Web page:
We’ve all been there: You’ve just finished a hard workout, and all you want to do is scarf down the first burger and fries you see. Or, the opposite problem: It’s 5 a.m., and you just can’t force yourself to eat anything before your crack-of-dawn run.
Getting those workouts in is important — but what we eat before and after them can have just as much impact.
So what do you reach for instead of that last slice of leftover pizza?
Some people don’t like to work out on a full stomach. But experts say it’s best to consume a combination of carbohydrates and protein that’s light, but still substantial enough to give you lasting energy.
“You definitely want to have some carbohydrates to make sure you have enough energy to get through the workout,” says Sheri Pettit, a personal trainer at The Port KC Fitness & Performance who specializes in plant-based nutrition. “A lot of people starve themselves of carbs because they think carbs are the devil, but you definitely need them.”
Pettit likes to fuel up with a rice cake spread with peanut butter and maybe a piece of fruit, like a banana or apple.
The healthy fat in nuts and seeds helps with satiation. Jess Ismert, a registered dietician at City Gym KC, loves dates slathered with some form of nut butter and sprinkled with chia or flax seeds.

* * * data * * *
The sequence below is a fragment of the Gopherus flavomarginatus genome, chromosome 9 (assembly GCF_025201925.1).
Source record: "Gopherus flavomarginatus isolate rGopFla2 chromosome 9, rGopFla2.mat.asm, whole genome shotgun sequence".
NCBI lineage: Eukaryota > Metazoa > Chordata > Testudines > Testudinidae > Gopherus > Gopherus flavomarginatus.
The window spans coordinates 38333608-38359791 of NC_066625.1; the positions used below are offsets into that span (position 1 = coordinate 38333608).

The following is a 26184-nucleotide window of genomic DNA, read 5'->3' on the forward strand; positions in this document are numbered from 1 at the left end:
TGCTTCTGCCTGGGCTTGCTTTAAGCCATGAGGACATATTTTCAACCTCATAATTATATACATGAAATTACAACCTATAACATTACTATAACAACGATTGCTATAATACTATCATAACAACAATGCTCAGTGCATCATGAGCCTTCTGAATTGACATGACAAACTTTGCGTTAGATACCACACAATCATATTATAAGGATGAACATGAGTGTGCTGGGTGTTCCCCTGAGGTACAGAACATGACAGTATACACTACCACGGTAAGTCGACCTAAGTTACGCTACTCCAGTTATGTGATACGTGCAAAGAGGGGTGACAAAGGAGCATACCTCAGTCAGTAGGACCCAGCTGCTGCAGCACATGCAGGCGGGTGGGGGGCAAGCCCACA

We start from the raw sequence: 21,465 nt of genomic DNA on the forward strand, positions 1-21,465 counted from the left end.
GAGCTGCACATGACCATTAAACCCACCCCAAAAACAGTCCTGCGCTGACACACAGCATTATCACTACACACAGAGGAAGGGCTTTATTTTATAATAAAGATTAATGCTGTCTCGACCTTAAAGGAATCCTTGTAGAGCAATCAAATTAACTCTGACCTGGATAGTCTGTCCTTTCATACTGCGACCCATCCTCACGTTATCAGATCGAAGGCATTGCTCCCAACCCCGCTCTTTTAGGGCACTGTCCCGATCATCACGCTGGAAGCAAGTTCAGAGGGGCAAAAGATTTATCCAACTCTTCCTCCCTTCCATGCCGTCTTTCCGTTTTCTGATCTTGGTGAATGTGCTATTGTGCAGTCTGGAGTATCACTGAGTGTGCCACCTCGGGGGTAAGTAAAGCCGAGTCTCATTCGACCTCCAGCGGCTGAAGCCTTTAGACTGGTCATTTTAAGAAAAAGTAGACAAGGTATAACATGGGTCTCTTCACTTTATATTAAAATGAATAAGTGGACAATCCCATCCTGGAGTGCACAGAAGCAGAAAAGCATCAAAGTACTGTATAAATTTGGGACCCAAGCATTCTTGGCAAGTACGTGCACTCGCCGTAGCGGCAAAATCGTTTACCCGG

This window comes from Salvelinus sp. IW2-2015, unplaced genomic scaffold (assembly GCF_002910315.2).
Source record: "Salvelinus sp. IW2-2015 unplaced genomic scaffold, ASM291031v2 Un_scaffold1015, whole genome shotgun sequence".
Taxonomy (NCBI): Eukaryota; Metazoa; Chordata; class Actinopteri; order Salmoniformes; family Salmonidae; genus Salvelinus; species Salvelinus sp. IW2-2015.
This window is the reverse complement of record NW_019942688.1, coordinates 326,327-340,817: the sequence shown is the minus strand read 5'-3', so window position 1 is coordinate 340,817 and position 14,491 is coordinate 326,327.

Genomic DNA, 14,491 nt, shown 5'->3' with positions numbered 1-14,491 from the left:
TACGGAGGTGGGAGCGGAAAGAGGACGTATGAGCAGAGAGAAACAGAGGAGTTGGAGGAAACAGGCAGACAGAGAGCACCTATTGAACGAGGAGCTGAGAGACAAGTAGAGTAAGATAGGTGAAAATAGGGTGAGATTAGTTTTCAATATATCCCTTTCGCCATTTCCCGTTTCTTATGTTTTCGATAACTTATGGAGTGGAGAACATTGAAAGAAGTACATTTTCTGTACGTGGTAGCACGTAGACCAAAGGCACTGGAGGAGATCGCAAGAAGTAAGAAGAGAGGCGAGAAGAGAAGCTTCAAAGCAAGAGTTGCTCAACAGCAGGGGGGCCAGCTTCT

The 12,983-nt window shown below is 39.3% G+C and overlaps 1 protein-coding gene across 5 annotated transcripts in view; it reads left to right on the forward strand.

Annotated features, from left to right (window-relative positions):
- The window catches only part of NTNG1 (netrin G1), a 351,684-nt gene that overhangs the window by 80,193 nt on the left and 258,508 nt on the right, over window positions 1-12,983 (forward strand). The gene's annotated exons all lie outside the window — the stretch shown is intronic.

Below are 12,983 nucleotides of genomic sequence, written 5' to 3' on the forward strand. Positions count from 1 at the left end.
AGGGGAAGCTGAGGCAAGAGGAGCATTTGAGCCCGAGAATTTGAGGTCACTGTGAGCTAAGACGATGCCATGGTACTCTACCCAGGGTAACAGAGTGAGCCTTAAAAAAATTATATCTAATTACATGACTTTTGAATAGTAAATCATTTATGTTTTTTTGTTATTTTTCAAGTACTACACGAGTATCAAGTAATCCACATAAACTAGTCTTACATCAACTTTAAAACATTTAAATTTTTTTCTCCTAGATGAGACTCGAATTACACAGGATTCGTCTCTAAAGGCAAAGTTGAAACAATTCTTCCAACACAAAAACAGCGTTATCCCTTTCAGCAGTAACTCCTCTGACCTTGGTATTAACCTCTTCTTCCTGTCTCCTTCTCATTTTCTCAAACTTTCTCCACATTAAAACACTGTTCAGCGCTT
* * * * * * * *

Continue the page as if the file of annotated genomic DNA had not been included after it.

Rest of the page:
After a workout is often where most people struggle to make healthy choices — “because the body is screaming for nutrients,” Franklin says. We tend to reach for whatever is fastest or will taste the best.
But to lock in the results of the workout you just did, you’re going to want to make sure you eat something with protein, Franklin says.
“Protein can help with strength gains, whether a person is bulking up or cutting down,” he says.
Franklin’s favorite post-workout treat is a protein shake blended with strawberries or pineapple. An hour or two later, he eats a hearty meal of chicken, beans, rice and sweet potato.
Pettit also likes to eat chicken, vegetables and rice after workouts. Sometimes, she reaches for a cup of yogurt to replenish depleted blood sugar levels.
Ismert focuses more on portion sizes and less about the timing of her meals.
“I like to tell people to space their protein intake throughout the day, and kind of sandwich your workout with a little before and a little after,” she says.
After her own workouts, Ismert likes to hit up the buffet bar at Whole Foods. There, she can load up on a variety of greens, proteins, and healthy starches — without falling into the habit of eating the same thing every single day.
Her current favorite buffet item is a falafel patty made with chickpeas, because it provides a balanced blend of carbs and protein.
Balance is key when you’re planning the perfect pre- or post-workout meal. Ismert says that as long as you’re having a palm-sized serving of protein, veggies and a healthy starch, then you’re good to go.
“It could be a potato, or a salad with broccoli and an egg,” she says. “It doesn’t have to be fancy.”